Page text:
Middle West Spirits teases Service Bar with pop-up at Fox in the Snow
"We're not a restaurant company … in some ways it's our blind spot," Middle West Spirits co-founder Brady Konya said Thursday night.
He could have fooled me.
At a collaborative pop-up dinner with Fox in the Snow, Konya and his business partner Ryan Lang provided a seven-course glimpse into Middle West's forthcoming foray into dining. Named Service Bar, the new dining concept will feature the talents of former Veritas Tavern chef Avishar Barua. And based on Thursday's dining experience, it's primed to be one of the most exciting openings of the year.
"We really want to be the guys who help him realize his great potential," Konya said about Barua, adding that this opportunity will give the young chef "the ability to invent and to incubate."
The new restaurant is part of the local craft distiller's multimillion-dollar expansion, which is nearing completion, although no date for either the opening of its expanded production facility or the restaurant has been announced.
Thursday's pop-up dinner featured OYO cocktails paired with a New York-inspired menu created by Barua and Fox in the Snow's co-owner and masterful baker Lauren Culley. It was not so much a preview of the Service Bar menu, but rather a tease at the kind of dining experience we might expect.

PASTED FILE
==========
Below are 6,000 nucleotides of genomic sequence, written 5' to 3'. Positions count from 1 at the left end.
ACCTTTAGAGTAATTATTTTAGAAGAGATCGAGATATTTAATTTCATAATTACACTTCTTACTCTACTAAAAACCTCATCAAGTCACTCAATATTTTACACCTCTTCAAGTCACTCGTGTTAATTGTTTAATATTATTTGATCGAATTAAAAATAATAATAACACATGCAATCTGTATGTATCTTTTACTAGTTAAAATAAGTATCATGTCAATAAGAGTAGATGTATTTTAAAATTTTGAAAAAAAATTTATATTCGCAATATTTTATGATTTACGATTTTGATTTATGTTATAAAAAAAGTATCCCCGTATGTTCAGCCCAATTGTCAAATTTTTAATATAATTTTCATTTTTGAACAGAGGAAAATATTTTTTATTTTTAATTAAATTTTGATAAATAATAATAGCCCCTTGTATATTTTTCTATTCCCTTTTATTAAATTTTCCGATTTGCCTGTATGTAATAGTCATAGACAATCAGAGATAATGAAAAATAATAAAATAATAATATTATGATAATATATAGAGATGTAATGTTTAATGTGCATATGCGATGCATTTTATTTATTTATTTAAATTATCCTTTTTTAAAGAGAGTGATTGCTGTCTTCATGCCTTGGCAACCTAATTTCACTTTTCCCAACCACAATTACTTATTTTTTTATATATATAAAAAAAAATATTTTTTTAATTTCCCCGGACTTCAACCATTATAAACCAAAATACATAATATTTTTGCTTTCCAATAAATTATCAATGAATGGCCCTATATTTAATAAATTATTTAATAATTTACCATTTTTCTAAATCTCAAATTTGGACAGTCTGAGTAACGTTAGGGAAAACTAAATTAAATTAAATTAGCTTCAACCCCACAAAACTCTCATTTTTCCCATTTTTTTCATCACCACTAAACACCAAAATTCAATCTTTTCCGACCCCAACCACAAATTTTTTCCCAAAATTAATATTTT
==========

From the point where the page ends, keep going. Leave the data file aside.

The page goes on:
Pop-up participants were greeted with a twist on Fox in the Snow's egg sandwich, which has a cult-like following (counting yours truly and Barua among the faithful). Barua and Culley's version was a bacon-topped quail egg on a gruyere gougere.
Barua and Culley really had me, however, after the first course: a hot and cold steelhead trout with chive crème fraiche and a knob of bagel, inspired by the bagel and lox at New York's Russ and Daughters Café. It's accompanying OYO cocktail, the Coffee Milk Punch, featuring a "milk-washed" OYO White Rye Whiskey was a table favorite.
The second course-Barua's tribute to Chinese leftovers-was the dinner's most playful. Delivered to the table in a takeout Chinese box, the haricot verts and schmaltz-poached chicken were served cold save for the heat of Szechuan peppercorns.
My Chinese leftovers are never this fun, nor taste this good.
Dinner continued with an outstanding 36-hour pork belly resting inside a Culley-baked broche roll-another breakfast tribute-followed by a take on pastrami and rye with pumpernickel gnocchi and Montreal smoked meat.
Paired with the gnocchi course was my favorite cocktail of the night and one I hope Konya and Lang keep around: the Carbonated Bourbon Sour. Combining OYO Michelone Reserve Bourbon with yuzu was a brilliant stroke and perfectly refreshing for summer.
As an intermezzo, we were treated to a candy-apple red edible negroni, which featured a previously-unannounced Middle West gin that will be a big focus of the distiller's over the upcoming year.
Finally, we were treated to dessert, which I won't forget for a while. The graham cracker soufflé with burnt marshmallow ice cream (that's right) was perfectly executed and made me forget all social etiquette when I practically shouted at Konya to "please put this on the menu."
He wasn't talking. We'll have to wait and see.